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Analysis: Fernando Alonso and Ferrari F1 team at a critical point

Ferrari is accustomed to batting away rampant speculation about Fernando Alonso's Formula 1 future, but its relationship with the Spaniard has reached a defining moment

The tensions that emerged in Singapore - as Alonso spoke of factions trying to damage him and Ferrari by fuelling rumours of his departure - point towards a change of mood inside the team after months of insisting all was united.

Where once Alonso was destined to end his career at Maranello, the situation is now less clear cut.


With stalwarts Stefano Domenicali and Luca di Montezemolo departing during 2014, Ferrari's political situation is very different.

The arrival of new team principal Marco Mattiacci, allied to fresh impetus from new Ferrari chairman Sergio Marchionne, has manifested itself in a steely determination to get back to the front of F1.

Marco Mattiacci: Leading Ferrari out of the darkness?

This leaves no room for sentimentality, no reason to keep doing things because that is how they were done in the past, and certainly no time for passengers who are not fully committed to the cause.

That commitment aspect has emerged as a key factor.

In Alonso, Ferrari knows it has one of best F1 drivers there is, perhaps the best. But Ferrari needs more than just his brilliance right now.

Amid the changes, there is a sense that Ferrari needs convincing Alonso's heart is in pushing for long-term success together - not simply treading water until he has a winning car or a better offer comes up elsewhere.

Marchionne himself made clear, in reference to di Montezemolo, that nobody at Ferrari was indispensable, and his words now ring true of Alonso too.

"When the company changes its mind, or at least when objectives aren't shared anymore, things change," he said.

There is talk of unease about excessive demands from Alonso amid contract extension talks.

Suggestions too of irritation that Alonso has been evaluating what else is on offer at a time of renewed Ferrari efforts.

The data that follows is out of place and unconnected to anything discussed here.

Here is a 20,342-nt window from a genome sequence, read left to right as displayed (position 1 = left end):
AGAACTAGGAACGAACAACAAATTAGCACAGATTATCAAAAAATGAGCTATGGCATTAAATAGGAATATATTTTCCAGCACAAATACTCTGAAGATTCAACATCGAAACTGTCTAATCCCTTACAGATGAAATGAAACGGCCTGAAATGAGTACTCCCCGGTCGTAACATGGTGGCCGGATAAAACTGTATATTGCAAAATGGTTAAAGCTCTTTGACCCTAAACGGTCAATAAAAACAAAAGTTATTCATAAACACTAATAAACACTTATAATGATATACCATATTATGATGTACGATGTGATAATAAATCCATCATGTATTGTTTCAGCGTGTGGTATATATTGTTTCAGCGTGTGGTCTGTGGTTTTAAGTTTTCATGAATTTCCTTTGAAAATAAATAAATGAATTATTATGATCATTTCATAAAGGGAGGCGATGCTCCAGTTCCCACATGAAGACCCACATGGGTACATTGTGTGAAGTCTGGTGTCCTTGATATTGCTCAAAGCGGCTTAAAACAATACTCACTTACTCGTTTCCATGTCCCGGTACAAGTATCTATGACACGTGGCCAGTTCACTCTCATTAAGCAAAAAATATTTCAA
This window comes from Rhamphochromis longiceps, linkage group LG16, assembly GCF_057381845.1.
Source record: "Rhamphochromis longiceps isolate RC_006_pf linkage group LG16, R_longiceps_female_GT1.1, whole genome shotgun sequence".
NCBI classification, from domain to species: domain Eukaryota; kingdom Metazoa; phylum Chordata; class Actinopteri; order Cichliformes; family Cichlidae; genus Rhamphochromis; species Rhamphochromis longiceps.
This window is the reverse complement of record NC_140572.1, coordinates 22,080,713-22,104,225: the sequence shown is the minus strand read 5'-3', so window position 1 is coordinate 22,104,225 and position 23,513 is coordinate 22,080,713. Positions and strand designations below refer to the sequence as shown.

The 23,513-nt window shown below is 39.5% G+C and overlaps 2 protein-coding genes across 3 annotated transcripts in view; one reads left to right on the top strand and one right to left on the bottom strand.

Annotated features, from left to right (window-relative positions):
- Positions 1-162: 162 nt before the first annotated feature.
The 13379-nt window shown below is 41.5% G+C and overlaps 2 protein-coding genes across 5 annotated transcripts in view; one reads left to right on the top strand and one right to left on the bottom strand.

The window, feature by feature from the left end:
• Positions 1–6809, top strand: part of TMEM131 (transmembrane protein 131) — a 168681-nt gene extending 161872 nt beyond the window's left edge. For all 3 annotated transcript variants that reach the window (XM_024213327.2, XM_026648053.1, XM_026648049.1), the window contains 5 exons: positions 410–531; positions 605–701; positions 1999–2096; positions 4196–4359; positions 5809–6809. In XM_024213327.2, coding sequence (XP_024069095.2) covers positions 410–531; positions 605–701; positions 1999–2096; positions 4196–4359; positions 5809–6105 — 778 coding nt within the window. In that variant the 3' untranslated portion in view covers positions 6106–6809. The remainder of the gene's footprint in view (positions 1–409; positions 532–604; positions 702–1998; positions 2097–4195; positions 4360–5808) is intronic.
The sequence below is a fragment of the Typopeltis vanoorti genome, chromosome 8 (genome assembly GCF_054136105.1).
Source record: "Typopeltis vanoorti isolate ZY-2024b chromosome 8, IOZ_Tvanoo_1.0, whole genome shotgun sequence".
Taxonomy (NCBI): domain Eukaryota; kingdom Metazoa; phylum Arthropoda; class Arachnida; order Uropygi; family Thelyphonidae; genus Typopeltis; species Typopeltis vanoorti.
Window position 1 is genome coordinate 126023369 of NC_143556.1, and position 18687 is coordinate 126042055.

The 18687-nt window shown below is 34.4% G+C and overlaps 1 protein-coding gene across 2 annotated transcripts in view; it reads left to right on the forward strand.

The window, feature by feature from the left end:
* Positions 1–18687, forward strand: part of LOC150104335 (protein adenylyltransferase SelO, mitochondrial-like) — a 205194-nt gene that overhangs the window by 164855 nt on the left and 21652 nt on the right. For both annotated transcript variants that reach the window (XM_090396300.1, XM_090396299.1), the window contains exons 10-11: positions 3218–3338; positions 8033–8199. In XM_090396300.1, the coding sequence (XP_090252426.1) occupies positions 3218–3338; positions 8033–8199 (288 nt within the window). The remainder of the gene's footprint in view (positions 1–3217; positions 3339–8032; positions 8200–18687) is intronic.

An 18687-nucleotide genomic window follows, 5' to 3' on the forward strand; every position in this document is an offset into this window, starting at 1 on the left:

Ferrari and Alonso do want the same thing: to win together.

Yet there is understandable frustration from the Spaniard that Ferrari's on-track performance has let him down again in 2014.

His manager Flavio Briatore, who says Alonso is now "used" to Ferrari's struggles, admitted at the Italian Grand Prix that the time had come for the team to step up.

Asked whether there was interest in accepting an offer from McLaren, Briatore told AUTOSPORT: "I believe he was already at McLaren... I don't think it was a perfect combination. But you never know, people can change.

"Fernando wants to win and wants to have a competitive car.

"Ferrari have everything to win. Di Montezemolo has done so much to boost the finances of the team, now the people inside the team need to get their act together."


Frustration on both sides does not automatically mean their relationship is doomed.

Yet there is a sense that the time is fast approaching for a mutual decision to be taken: renew their commitment to each other or agree to go their separate ways.

There is no automatic way out for Alonso. Several sources with good knowledge of the situation have made it clear that his contract is watertight, with no performance clauses that would allow him to walk.

But it is also unlikely that he would be forced to see out his contract if both parties decided they would be better off apart.

The situation is especially critical because Alonso's current deal runs until the end of 2016, while Sebastian Vettel - who many suggest is Ferrari's number one target - could be available after '15.


Not even Alonso and Ferrari bosses currently know what the outcome of the next few weeks' critical talks will be.

A new deal beyond 2016 and a renewed enthusiasm to make Maranello great again together is not impossible.

Equally there could come an acceptance that it is time to part, leaving Alonso to move to a rival in 2015 or '16, or perhaps forced to take a sabbatical.

Even Briatore, the man who has guided Alonso's entire career in F1 and knows well how paddock politics work, admitted it was impossible to predict what is going to happen.

"I don't have the crystal ball," he said. "I just see now - and Mercedes are up there."

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